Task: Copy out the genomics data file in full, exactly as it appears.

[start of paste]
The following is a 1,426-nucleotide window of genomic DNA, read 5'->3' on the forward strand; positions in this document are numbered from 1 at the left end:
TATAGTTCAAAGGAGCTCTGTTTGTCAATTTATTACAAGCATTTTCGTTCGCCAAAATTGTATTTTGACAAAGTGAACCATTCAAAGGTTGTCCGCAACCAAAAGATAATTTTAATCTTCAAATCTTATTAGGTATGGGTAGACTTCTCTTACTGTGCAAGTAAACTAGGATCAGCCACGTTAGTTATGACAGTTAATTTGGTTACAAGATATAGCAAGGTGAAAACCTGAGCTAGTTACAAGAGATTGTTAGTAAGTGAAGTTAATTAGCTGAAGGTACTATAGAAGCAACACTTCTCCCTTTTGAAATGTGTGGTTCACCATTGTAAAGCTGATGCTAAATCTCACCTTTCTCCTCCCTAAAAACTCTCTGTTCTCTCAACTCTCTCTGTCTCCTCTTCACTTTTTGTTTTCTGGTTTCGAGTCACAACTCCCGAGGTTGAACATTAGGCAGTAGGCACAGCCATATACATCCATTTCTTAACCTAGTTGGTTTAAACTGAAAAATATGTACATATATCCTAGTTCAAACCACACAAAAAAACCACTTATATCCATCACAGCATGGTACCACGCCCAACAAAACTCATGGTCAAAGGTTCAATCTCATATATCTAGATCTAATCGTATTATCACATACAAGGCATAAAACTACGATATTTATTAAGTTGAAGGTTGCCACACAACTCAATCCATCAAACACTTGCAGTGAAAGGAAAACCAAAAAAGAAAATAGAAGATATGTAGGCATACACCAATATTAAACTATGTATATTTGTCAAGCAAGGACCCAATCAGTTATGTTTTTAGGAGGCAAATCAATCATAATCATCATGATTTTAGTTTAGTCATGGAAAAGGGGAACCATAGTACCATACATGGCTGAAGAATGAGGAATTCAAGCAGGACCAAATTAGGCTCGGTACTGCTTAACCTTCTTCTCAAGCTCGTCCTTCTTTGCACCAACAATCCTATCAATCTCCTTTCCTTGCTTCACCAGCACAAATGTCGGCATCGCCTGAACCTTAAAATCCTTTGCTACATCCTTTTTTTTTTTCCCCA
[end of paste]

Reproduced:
The following is a 1,426-nucleotide window of genomic DNA, read 5'->3' on the forward strand; positions in this document are numbered from 1 at the left end:
TATAGTTCAAAGGAGCTCTGTTTGTCAATTTATTACAAGCATTTTCGTTCGCCAAAATTGTATTTTGACAAAGTGAACCATTCAAAGGTTGTCCGCAACCAAAAGATAATTTTAATCTTCAAATCTTATTAGGTATGGGTAGACTTCTCTTACTGTGCAAGTAAACTAGGATCAGCCACGTTAGTTATGACAGTTAATTTGGTTACAAGATATAGCAAGGTGAAAACCTGAGCTAGTTACAAGAGATTGTTAGTAAGTGAAGTTAATTAGCTGAAGGTACTATAGAAGCAACACTTCTCCCTTTTGAAATGTGTGGTTCACCATTGTAAAGCTGATGCTAAATCTCACCTTTCTCCTCCCTAAAAACTCTCTGTTCTCTCAACTCTCTCTGTCTCCTCTTCACTTTTTGTTTTCTGGTTTCGAGTCACAACTCCCGAGGTTGAACATTAGGCAGTAGGCACAGCCATATACATCCATTTCTTAACCTAGTTGGTTTAAACTGAAAAATATGTACATATATCCTAGTTCAAACCACACAAAAAAACCACTTATATCCATCACAGCATGGTACCACGCCCAACAAAACTCATGGTCAAAGGTTCAATCTCATATATCTAGATCTAATCGTATTATCACATACAAGGCATAAAACTACGATATTTATTAAGTTGAAGGTTGCCACACAACTCAATCCATCAAACACTTGCAGTGAAAGGAAAACCAAAAAAGAAAATAGAAGATATGTAGGCATACACCAATATTAAACTATGTATATTTGTCAAGCAAGGACCCAATCAGTTATGTTTTTAGGAGGCAAATCAATCATAATCATCATGATTTTAGTTTAGTCATGGAAAAGGGGAACCATAGTACCATACATGGCTGAAGAATGAGGAATTCAAGCAGGACCAAATTAGGCTCGGTACTGCTTAACCTTCTTCTCAAGCTCGTCCTTCTTTGCACCAACAATCCTATCAATCTCCTTTCCTTGCTTCACCAGCACAAATGTCGGCATCGCCTGAACCTTAAAATCCTTTGCTACATCCTTTTTTTTTTTCCCCA